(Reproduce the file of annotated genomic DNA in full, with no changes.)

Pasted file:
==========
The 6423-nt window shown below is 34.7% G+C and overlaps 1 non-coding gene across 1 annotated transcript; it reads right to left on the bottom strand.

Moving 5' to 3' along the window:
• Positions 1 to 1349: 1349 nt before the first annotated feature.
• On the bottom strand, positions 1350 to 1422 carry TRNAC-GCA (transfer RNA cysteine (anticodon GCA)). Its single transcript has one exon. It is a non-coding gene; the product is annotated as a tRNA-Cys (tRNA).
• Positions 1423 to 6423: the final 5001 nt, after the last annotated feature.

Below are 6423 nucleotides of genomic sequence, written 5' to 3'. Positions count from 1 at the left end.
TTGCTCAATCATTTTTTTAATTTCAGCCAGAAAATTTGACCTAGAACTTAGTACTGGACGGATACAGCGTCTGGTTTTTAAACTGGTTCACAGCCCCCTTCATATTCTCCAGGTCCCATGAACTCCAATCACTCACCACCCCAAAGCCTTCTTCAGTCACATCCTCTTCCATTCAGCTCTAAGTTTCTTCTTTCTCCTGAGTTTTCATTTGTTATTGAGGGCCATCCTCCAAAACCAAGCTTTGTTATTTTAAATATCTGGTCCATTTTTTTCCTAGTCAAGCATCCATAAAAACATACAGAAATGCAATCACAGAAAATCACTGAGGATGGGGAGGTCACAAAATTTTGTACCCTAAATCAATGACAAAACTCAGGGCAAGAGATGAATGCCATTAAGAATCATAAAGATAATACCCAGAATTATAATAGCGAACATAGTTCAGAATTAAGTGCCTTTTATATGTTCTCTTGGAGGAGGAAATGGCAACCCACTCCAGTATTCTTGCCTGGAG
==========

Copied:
The 6423-nt window shown below is 34.7% G+C and overlaps 1 non-coding gene across 1 annotated transcript; it reads right to left on the bottom strand.

Moving 5' to 3' along the window:
• Positions 1 to 1349: 1349 nt before the first annotated feature.
• On the bottom strand, positions 1350 to 1422 carry TRNAC-GCA (transfer RNA cysteine (anticodon GCA)). Its single transcript has one exon. It is a non-coding gene; the product is annotated as a tRNA-Cys (tRNA).
• Positions 1423 to 6423: the final 5001 nt, after the last annotated feature.

Below are 6423 nucleotides of genomic sequence, written 5' to 3'. Positions count from 1 at the left end.
TTGCTCAATCATTTTTTTAATTTCAGCCAGAAAATTTGACCTAGAACTTAGTACTGGACGGATACAGCGTCTGGTTTTTAAACTGGTTCACAGCCCCCTTCATATTCTCCAGGTCCCATGAACTCCAATCACTCACCACCCCAAAGCCTTCTTCAGTCACATCCTCTTCCATTCAGCTCTAAGTTTCTTCTTTCTCCTGAGTTTTCATTTGTTATTGAGGGCCATCCTCCAAAACCAAGCTTTGTTATTTTAAATATCTGGTCCATTTTTTTCCTAGTCAAGCATCCATAAAAACATACAGAAATGCAATCACAGAAAATCACTGAGGATGGGGAGGTCACAAAATTTTGTACCCTAAATCAATGACAAAACTCAGGGCAAGAGATGAATGCCATTAAGAATCATAAAGATAATACCCAGAATTATAATAGCGAACATAGTTCAGAATTAAGTGCCTTTTATATGTTCTCTTGGAGGAGGAAATGGCAACCCACTCCAGTATTCTTGCCTGGAG